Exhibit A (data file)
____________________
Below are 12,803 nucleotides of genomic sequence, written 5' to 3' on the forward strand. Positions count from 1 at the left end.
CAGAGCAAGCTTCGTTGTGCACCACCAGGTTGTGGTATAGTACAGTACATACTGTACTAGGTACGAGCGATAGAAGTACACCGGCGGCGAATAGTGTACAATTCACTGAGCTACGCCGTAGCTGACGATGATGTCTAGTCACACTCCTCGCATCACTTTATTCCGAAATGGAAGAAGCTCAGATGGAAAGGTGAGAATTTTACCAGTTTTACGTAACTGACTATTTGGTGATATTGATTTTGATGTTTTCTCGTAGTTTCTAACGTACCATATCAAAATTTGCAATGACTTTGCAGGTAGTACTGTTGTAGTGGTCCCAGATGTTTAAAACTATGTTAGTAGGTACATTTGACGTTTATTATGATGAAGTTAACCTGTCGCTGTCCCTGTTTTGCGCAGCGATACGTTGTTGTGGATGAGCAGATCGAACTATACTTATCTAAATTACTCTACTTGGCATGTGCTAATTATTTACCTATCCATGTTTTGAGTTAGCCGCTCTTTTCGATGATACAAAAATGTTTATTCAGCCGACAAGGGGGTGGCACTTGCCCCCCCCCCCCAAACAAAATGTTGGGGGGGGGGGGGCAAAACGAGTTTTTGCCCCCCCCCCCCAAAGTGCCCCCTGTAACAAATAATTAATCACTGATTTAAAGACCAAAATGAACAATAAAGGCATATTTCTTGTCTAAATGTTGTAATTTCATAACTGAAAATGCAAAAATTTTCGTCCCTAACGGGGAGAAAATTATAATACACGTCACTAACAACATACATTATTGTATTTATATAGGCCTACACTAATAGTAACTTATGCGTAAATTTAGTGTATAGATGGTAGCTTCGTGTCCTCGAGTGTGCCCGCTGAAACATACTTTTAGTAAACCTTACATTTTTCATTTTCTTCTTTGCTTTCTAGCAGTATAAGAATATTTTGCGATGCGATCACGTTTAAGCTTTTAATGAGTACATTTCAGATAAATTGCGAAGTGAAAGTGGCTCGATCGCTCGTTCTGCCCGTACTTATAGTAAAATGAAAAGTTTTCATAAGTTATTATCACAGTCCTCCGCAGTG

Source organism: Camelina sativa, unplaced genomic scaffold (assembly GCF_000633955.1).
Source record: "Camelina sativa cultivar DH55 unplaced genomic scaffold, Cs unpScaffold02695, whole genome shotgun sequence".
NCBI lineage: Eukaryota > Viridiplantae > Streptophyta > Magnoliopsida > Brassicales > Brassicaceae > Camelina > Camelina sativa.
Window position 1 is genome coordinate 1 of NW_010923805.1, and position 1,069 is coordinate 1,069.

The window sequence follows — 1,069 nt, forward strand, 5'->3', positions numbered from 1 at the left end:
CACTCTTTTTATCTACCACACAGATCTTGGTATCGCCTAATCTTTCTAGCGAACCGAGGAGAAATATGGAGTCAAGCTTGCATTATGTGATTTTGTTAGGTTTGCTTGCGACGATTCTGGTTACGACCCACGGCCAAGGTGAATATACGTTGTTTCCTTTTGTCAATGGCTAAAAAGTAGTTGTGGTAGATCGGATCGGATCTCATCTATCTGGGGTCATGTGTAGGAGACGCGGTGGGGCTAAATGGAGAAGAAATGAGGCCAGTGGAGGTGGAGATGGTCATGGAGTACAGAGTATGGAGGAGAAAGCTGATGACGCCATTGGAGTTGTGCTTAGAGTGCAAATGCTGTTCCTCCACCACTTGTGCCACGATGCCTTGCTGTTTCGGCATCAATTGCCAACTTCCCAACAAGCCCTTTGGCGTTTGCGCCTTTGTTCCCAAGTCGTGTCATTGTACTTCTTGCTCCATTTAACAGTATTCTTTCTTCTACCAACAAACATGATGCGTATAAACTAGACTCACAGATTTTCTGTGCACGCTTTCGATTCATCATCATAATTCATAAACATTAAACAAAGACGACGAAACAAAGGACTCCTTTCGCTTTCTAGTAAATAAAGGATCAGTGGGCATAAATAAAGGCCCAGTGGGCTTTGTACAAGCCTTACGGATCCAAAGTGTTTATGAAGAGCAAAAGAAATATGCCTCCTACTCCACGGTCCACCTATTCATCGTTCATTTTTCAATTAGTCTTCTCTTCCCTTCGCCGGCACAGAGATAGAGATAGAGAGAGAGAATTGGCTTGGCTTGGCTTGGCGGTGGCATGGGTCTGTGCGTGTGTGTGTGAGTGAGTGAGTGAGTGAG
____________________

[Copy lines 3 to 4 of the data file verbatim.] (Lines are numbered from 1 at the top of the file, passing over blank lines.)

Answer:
Source organism: Camelina sativa, unplaced genomic scaffold (assembly GCF_000633955.1).
Source record: "Camelina sativa cultivar DH55 unplaced genomic scaffold, Cs unpScaffold02695, whole genome shotgun sequence".